Besides all that glamorous marketing experience, I also have another feather in my cap: I am a graduate of the South Carolina Department of Motor Vehicle's Defensive Driving School. I have the certificate to prove it (somewhere). I was born with a medical condition known as Lead Foot Syndrome, and so, as part of my rehabilitation, I found myself enrolled in this eight-hour Saturday class, filled with DUI recipients, career truck drivers, and little old speedy me. I got to watch "Blood on the Highway" and also learned (through some serious repetition) that "driving is a privilege and not a right."

Over the years, I've been told I look like Kristian Alfonso, the actress who plays Hope on Days of Our Lives (thank you, Big A Elementary School lunch lady), Monica Lewinsky, "the fat Dixie Chick" also known as Natalie Maines, Martina McBride, Rachel McAdams, and Wonder Woman. Based on my belief in big hair and accessorizing, I think I'll stick with Wonder Woman.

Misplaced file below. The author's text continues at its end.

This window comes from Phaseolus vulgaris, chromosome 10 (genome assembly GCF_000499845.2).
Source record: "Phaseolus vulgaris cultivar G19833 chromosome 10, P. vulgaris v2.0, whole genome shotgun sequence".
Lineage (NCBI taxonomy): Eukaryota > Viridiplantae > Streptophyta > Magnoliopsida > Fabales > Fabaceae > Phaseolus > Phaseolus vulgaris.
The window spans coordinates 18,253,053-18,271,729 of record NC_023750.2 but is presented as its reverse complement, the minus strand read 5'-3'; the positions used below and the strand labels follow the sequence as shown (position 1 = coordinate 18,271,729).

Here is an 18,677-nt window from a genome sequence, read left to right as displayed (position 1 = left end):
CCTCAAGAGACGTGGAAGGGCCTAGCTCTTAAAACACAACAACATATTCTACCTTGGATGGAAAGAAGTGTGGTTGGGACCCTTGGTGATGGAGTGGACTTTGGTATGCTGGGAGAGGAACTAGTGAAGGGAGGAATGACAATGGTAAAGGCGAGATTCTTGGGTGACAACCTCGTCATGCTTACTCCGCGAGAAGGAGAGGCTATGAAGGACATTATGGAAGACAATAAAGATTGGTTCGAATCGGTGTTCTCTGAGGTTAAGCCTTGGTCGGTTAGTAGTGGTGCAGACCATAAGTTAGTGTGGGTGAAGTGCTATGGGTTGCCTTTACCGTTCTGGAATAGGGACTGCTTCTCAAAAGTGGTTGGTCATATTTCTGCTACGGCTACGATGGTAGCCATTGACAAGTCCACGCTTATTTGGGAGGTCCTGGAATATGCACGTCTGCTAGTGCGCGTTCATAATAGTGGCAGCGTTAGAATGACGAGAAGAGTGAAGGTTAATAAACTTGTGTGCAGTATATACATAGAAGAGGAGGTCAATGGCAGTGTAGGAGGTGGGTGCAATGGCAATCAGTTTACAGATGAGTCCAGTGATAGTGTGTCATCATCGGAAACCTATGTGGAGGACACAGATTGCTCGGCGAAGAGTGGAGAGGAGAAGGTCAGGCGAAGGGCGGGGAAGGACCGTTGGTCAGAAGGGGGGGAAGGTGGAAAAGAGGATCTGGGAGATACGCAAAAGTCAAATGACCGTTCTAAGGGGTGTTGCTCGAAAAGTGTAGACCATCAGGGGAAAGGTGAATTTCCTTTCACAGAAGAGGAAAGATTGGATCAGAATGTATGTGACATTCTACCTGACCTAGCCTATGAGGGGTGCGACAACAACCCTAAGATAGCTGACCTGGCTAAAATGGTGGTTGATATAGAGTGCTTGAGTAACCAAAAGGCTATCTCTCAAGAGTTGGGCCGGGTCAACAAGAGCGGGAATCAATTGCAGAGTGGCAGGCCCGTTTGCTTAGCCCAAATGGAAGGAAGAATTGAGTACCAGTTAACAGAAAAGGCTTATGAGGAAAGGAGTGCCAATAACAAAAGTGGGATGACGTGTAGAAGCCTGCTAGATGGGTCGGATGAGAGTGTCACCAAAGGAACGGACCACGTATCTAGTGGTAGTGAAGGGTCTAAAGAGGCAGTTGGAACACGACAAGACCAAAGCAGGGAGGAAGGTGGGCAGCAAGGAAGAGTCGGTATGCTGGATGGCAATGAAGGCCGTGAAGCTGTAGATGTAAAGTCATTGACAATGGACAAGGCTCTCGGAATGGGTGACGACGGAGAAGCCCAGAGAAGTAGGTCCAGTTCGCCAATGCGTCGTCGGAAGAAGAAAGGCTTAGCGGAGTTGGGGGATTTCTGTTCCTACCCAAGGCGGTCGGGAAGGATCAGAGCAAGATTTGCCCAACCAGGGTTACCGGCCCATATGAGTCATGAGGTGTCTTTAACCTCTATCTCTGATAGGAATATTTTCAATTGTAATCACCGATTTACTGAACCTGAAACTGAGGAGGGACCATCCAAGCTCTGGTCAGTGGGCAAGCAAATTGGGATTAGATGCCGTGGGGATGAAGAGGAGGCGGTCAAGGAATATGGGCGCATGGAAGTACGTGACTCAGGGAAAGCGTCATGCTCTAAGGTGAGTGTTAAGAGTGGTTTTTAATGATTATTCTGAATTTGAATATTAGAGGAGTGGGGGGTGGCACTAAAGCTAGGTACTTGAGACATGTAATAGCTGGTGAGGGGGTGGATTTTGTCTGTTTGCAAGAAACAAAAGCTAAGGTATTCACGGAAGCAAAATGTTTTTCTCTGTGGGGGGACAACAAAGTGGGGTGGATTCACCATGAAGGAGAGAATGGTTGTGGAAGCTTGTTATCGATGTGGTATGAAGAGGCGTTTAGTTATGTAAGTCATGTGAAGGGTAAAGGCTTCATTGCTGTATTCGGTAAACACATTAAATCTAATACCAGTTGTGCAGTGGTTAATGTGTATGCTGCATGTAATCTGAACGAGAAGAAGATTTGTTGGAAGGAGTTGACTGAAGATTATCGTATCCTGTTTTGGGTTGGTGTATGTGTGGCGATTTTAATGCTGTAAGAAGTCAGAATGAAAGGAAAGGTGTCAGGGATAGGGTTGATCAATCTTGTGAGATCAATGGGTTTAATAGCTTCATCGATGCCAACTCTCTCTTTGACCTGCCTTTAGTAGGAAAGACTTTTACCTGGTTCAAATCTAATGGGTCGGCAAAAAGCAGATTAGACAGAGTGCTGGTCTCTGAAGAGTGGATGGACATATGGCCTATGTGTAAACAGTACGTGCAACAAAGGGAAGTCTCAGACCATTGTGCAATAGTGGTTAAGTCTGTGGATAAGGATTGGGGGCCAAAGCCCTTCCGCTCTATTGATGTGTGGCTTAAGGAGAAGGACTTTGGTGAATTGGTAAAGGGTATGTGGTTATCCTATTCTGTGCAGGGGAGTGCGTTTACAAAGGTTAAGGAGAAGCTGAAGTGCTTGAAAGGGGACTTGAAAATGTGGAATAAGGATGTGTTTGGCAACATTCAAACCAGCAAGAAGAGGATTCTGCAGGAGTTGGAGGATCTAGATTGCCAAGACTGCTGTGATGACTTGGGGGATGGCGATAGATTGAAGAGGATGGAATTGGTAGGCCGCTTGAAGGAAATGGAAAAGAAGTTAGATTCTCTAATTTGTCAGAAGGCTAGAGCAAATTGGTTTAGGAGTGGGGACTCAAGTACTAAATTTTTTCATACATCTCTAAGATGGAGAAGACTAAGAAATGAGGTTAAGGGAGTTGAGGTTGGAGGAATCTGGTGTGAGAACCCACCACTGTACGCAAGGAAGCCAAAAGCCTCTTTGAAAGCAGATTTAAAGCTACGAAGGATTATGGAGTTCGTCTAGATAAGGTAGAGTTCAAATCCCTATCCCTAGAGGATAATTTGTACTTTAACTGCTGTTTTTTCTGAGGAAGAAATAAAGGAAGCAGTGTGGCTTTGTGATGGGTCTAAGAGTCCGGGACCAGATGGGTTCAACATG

So, now you know a few more or less fascinating facts about yours truly. Clearly, there is more to tell, but in addition to not getting in the car with strangers, my mom also told me to always leave them wanting more. And you know she's always right.